It is always fun to get an up-close look at these beautiful endangered snakes.
Excellent wood carvings
and taxidermed specimens of Valley birds are displayed throughout the VNC. It is amazing how the creative Staff have
been able to cram so much interpretive material in such a small space.
It is so fantastic that the Valley Nature Center will get a new building...and space.
The songs and calls of North American birds are always continually
being heard in the background, along with their videos. Videos of the LRGV butterflies are always playing.
Skulls, skins and
just about everything you can imagine that can entice a child to want to find out more about his environment and the world
around him, are here.
Kids love the mother Bobcat
and her kitten. All animal specimens displayed at the VNC were salvaged from road-kills and dead found specimens, not
hunted species. Proper State and Federal permits were used to salvage the specimens. It is so neat that these
were collected and preserved to help kids see up close what creatures can be found in the LRGV.
Books and toys and
stickers for kids of all ages are at the VNC. The Valley Nature Center is NOT in any way a museum, and you quickly get
a sense of that after roaming around in the VNC. It is, indeed, a superb teaching facility for the children of the LRGV.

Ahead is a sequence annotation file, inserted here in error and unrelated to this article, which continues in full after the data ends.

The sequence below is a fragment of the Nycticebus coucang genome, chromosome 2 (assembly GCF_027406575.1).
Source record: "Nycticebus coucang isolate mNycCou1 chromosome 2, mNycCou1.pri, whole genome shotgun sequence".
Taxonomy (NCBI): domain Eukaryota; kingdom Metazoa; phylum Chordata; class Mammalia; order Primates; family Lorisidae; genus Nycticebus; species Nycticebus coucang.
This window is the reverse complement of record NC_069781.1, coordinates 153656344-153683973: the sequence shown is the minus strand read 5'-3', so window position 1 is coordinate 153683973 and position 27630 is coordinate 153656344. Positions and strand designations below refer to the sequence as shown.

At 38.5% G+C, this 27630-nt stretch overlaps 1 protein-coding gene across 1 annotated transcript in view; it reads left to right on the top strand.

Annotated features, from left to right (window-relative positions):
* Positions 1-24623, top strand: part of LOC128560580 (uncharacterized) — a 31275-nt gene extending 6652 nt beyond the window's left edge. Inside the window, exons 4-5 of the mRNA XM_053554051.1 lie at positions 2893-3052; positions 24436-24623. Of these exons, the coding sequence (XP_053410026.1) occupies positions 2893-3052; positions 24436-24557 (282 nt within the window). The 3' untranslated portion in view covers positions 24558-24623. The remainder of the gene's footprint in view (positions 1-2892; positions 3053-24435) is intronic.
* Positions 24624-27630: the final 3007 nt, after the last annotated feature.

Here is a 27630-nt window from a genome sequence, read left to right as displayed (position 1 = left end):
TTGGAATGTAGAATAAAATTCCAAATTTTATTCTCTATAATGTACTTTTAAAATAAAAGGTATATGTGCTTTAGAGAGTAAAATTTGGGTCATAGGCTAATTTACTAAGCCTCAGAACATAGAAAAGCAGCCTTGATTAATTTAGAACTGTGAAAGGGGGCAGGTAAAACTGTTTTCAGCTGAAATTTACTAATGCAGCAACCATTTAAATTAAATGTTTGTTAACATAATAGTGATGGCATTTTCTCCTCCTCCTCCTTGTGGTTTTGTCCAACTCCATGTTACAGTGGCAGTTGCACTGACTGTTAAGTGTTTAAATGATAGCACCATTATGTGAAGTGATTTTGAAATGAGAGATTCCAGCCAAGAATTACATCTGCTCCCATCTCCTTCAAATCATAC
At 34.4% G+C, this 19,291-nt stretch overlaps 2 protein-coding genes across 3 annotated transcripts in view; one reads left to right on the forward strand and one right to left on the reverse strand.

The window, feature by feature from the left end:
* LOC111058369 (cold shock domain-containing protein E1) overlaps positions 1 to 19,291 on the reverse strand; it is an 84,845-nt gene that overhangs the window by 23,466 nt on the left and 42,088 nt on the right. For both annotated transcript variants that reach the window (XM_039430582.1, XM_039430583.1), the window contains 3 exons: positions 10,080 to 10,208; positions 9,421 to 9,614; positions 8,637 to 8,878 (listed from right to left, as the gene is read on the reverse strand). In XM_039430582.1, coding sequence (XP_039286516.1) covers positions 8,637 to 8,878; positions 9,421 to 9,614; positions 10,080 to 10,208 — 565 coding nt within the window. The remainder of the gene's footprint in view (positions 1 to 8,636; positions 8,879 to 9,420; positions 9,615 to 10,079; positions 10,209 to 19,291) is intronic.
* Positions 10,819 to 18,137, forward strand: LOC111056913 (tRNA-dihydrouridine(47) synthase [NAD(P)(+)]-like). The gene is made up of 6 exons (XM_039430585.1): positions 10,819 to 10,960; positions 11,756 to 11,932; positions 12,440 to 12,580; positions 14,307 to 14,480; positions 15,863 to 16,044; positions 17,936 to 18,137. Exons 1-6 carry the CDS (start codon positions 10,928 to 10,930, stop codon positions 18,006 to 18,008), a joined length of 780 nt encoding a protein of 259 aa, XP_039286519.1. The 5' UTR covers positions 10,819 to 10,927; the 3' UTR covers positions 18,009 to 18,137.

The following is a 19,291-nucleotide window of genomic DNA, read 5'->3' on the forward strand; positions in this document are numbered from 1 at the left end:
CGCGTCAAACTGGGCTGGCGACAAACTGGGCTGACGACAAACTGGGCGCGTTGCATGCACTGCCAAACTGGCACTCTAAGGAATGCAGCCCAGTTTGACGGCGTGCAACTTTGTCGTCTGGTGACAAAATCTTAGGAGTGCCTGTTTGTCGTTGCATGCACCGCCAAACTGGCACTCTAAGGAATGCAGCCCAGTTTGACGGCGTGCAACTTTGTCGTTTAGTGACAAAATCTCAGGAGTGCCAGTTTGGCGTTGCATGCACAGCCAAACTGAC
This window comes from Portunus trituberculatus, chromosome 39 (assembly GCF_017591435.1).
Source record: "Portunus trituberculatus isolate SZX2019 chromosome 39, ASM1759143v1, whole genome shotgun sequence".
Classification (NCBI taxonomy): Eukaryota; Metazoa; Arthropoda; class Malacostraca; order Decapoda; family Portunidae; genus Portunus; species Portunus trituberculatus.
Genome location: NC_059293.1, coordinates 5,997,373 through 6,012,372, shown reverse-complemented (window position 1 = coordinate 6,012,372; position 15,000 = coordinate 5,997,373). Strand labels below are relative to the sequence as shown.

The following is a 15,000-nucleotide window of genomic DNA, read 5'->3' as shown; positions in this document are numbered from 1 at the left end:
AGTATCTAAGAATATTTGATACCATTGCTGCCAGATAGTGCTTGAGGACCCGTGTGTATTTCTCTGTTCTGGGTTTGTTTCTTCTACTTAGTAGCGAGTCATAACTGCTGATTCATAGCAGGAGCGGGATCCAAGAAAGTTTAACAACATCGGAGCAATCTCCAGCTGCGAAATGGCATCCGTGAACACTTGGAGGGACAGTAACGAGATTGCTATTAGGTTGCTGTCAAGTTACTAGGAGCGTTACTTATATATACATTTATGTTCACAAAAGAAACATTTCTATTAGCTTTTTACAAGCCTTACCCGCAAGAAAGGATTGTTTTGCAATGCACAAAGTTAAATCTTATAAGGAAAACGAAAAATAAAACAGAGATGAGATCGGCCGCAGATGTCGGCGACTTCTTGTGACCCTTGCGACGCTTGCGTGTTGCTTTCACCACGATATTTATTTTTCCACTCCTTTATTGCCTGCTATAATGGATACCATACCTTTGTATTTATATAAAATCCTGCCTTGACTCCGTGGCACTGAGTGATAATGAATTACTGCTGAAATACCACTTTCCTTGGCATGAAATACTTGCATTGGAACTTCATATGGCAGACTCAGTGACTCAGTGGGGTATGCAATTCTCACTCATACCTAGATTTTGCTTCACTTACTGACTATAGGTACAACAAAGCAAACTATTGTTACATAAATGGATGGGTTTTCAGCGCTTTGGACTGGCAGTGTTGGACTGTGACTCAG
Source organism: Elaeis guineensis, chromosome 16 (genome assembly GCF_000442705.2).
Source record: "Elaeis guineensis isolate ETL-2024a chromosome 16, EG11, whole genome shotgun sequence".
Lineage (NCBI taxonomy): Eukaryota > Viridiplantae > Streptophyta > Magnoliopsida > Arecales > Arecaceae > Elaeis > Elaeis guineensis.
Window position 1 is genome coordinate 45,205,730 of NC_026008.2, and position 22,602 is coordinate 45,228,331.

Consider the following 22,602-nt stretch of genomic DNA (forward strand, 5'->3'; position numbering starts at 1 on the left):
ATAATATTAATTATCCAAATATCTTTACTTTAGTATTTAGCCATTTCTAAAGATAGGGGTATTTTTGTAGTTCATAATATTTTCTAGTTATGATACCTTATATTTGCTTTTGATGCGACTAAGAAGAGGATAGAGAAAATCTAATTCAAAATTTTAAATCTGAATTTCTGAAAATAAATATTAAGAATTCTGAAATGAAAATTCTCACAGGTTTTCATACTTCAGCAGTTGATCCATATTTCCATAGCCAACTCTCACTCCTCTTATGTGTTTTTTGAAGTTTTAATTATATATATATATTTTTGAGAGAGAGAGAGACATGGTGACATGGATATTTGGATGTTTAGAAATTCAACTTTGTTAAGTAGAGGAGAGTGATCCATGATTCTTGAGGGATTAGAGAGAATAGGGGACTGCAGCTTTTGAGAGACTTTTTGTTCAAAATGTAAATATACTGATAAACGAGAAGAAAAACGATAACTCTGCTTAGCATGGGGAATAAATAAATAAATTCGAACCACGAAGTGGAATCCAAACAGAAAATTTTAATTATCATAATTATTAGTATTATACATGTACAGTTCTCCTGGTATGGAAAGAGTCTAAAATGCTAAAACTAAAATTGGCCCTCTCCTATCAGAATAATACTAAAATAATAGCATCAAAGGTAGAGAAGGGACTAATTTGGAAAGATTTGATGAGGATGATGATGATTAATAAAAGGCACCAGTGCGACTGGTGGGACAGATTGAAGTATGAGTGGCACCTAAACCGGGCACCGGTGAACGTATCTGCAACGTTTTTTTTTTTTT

Never forget that in the blink of an eye, these kids will be tax payers,
voters, potential donators, and hopefully volunteers. Turn around, and these children will be the adults in charge to
care for our environment, habitats, and creatures. Everyone in the LRGV, are most fortunate that the Valley Nature Center
has taken on the challenge to, as the VNC's Mission Statement says: "Provide educational opportunities, and foster understanding
and appreciation of the Lower Rio Grande Valley's unigue natural communites of flora and fauna".
All kids love to see the
live Texas Tortoise-Gopherus berlandieri exhibit.
The VNC's Gift Shop is well stocked. The Valley Nature Center
actually has the best natural history book supply in the LRGV, always causing us to delay our wildlife watching outdoors,
while we peruse the stock.
The VNC has a very
good library of their own, and visitors are welcome to use their library in a relaxing area.
The VNC's Meeting Room has provided many wonderful natural history
programs. The room is also the meeting site for other groups, such as the Native Plant Project.
As soon as you step
out the back door of the VNC building, you are facing a grouping of Sabal Palms and a water feature beneath them.
Sounds of birds and insects are suddenly all around you, as you leave the bustle of the city behind you, and you know you
are in a special place.
Did you remember to pick
up a Map of the VNC at the front desk?
There are 13 named
Trails, all with sign posts to help direct you.
Excellent Interpretive Signs are spaced throughout the
VNC to help teach you about the LRGV's habitats, flora and fauna. No matter how much we think we know, every time we
leave the VNC, we find we have learned something new.
Bird and hummingbird
feeders are placed throughout the VNC. We always are pleasantly surprised when we see a feeder "hidden" just
barely off the Trails, making the VNC not only attractive to the birds, but easy for the birder to see the LRGV's
Feeders for the butterflies
hang off the trails, far enough away so that you won't be bothered by the bees and wasps that come to them, also; but, close